The Dayton Daily News reports from the Five River’s Metro Parks that the River Run Project is entering the second phase of construction. See more in the hyperlink below:
Scott Bushbaum – Dayton Connections – Sierra Club Miami Group Executive Committee / Ohio Chapter Executive Committee
Read a 58-page report funded by Sierra Club and three other large environmental organizations. It describes which banks are financing huge fossil-fuel projects.
Below is the full text of Mike’s speech, in which he describes several large-scale water-conservation efforts the club has engaged in over the years.
I was asked to recall and describe some of the water-related efforts the Miami Group has made — over my not inconsiderable membership of 50 years!
This park – many members cleaned it up in 1986, including Marilyn Wall. Members of City Council showed up. We collected $13 worth of aluminum cans and a Volkswagen. In this we helped the Duck Creek Basin Improvement Association. This was the area of the Beechmont Drag Strip and part of the Norwood Dump, which included a truck submerged about four feet into the mud (festooned with plastic strip waste from a factory), and three kinds of tomato plants growing in Duck Creek from sewage overflows.
In the early sixties I became a marathon canoe racer and suddenly became aware of the beauties of rivers and threats to them, especially from the Ohio River Basin Commission, which liked dams. I joined the Club and went to see the ExCom in Columbus, and they commissioned me to look into the ORBC (probably in 1966). Ultimately we formed Rivers Unlimited in 1972, the first state-wide river protection group in the nation, and went forth to stop or prevent a number of big dams in Ohio. We got started too late to prevent the East Fork and Caesar Creek Dams. Then we went big-time and helped found American Rivers in 1973 in Denver, which was helpful to us locally because of the national experience the board and staff had. I’m sure there were Sierra Clubbers on our early board.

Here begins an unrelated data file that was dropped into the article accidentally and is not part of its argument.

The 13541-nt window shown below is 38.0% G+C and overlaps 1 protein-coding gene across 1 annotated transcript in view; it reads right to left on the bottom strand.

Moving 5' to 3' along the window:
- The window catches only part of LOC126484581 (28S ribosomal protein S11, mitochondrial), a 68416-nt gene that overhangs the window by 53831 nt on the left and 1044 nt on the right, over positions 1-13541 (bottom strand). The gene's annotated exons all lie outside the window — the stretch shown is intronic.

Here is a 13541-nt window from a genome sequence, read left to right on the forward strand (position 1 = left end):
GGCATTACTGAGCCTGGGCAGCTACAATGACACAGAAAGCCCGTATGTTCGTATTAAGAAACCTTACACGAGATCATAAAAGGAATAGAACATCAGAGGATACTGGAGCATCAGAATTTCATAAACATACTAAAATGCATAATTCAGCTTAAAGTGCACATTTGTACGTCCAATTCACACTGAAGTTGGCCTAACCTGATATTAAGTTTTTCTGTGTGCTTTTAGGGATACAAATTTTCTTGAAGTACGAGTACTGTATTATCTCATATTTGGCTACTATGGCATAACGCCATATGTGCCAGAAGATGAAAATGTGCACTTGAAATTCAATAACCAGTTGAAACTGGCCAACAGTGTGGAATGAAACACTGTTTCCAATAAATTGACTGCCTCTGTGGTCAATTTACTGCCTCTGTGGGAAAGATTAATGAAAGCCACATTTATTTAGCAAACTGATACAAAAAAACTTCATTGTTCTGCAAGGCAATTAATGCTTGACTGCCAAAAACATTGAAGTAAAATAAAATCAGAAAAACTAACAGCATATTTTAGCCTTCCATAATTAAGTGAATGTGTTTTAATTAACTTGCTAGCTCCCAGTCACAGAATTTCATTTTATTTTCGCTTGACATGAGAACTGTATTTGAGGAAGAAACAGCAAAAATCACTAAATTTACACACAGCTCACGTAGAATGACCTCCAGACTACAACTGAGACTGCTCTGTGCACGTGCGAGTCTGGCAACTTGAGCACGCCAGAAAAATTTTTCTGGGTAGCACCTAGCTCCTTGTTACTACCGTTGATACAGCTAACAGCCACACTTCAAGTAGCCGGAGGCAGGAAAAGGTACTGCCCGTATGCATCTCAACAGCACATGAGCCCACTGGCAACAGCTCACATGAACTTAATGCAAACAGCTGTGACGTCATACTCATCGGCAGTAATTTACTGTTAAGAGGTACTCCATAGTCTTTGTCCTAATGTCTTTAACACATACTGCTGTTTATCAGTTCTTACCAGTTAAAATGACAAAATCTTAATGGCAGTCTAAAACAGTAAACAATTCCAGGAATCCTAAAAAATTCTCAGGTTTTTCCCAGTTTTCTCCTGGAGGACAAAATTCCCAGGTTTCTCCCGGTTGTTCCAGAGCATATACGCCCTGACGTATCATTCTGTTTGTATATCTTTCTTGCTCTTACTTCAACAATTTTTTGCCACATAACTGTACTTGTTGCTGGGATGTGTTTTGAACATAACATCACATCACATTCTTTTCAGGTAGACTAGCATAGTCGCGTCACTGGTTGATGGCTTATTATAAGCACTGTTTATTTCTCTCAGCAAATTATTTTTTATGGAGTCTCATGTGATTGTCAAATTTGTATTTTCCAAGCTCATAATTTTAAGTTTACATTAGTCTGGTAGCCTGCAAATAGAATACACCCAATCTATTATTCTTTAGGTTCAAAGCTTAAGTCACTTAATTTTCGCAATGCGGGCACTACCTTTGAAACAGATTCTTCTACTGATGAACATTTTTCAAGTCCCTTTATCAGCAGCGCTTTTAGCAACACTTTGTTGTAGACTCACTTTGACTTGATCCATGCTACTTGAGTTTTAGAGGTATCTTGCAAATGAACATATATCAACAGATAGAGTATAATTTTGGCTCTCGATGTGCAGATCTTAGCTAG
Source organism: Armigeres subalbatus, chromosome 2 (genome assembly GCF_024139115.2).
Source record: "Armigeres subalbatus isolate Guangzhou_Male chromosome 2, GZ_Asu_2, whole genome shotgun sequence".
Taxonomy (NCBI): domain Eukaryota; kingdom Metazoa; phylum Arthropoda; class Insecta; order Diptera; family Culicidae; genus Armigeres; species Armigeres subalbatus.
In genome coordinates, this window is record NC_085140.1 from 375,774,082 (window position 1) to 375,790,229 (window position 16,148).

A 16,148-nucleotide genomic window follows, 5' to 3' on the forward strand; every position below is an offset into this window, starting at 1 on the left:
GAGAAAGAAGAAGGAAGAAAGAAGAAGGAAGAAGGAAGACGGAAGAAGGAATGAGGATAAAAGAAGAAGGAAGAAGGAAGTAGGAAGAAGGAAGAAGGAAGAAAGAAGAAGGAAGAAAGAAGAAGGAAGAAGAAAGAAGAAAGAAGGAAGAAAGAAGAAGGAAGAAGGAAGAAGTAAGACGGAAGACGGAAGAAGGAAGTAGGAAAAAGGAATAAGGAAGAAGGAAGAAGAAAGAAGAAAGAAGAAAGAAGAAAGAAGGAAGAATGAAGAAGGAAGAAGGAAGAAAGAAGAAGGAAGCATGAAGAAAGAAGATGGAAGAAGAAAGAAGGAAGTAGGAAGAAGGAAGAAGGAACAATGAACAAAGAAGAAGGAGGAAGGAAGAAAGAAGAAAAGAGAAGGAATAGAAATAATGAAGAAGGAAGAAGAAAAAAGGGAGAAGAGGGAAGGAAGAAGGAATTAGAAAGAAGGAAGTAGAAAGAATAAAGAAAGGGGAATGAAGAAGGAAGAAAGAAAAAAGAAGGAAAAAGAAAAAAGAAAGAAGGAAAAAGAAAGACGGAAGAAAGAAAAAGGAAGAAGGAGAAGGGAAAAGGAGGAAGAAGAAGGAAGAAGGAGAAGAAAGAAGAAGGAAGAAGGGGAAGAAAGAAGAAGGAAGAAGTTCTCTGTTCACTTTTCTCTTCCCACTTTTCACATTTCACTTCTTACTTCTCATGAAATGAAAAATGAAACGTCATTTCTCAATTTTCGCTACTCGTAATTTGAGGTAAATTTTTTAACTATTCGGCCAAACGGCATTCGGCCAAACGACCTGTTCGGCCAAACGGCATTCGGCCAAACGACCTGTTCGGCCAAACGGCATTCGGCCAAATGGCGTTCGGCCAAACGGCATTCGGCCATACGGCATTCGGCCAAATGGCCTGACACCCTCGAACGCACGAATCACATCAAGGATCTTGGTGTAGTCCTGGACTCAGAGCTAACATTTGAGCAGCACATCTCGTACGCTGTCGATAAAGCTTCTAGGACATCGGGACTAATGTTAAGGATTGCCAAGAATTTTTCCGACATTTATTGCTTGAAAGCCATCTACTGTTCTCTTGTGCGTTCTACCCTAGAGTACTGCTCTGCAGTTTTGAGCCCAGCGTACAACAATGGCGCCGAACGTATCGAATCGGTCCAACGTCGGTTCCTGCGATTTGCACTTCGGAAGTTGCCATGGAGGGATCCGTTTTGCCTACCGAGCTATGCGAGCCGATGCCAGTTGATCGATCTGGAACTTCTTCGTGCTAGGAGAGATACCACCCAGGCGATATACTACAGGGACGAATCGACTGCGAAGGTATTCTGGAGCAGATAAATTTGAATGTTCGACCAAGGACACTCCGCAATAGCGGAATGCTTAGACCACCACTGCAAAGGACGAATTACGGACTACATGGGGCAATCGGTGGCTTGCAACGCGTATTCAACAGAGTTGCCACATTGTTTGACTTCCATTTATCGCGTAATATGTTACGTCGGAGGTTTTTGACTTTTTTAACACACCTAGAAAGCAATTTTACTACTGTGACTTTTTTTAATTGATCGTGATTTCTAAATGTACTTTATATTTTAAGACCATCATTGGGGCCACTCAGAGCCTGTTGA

In the 1960’s and 70’s the Army Corps of Engineers changed the Ohio River from having 60 low-head dams to having 20 high dams, increasing the length of the pools and deepening the pools. In Cincinnati the pool depth went from 13′ to 26′, such that the alluvial soil was permanently wetted and eroded heavily, so that some of Route 8 in KY slid into the river, as did parts of Route 52 in Ohio. Our Congressman Bill Harsha said that by the mid-60’s there had been over $5 billion damage to roads, buildings, farms, fencing, and utilities. New Richmond and Moscow were badly hurt.
In the late 60’s the garageman who took care of our 1954 canoe-carrying hearse told us about Relocated US 50, a threat to build a superhighway in the Little Miami valley and cross the National Wild and Scenic River, replacing Wooster Pike (****** Wooster). Two of us went to Washington, DC to see USDOT – about 1974 – and object to the two-page environmental impact statement on the road and bridge project. They did the right thing.
Ohio DOT and OKI told lies and did all they could to advance the project, but collectively our groups made the issue increasingly unattractive. For example, the river had at one point moved 1000 feet over 50 years so no matter where they put a bridge pier it would eventually be in the river, which was forbidden. Over time, Sierra Club’s Wild & Scenic Group met once a month for perhaps 10 years, and has shown the project to be a real loser, so we may be finally free of it.
In 1993 two Sierra Clubbers founded the Mill Creek Restoration Project, which is becoming a local scenic bike trail through the industrial heart of Cincinnati, and is now known as Groundwork Cincinnati – Mill Creek – and taught some 50,000 students about water quality analysis.
Last, and perhaps MOST of all – the Metropolitan Sewer District – and Marilyn Wall and the consent decree requiring MSD to spend over $3 billion to comply with the Clean Water Act – Marilyn will gladly fill you in. Our system must not exceed pollution limits more than a few times a year, and billions of gallons of sewage overflow into the receiving waters of the Ohio River. Consequently, the big recreation boats go to the great Kentucky and Tennessee lakes for the weekends, where they don’t worry about water quality: The kids water ski, play on the beaches and swim with unconcern. After over 20 years….some day! Advise if you are interested!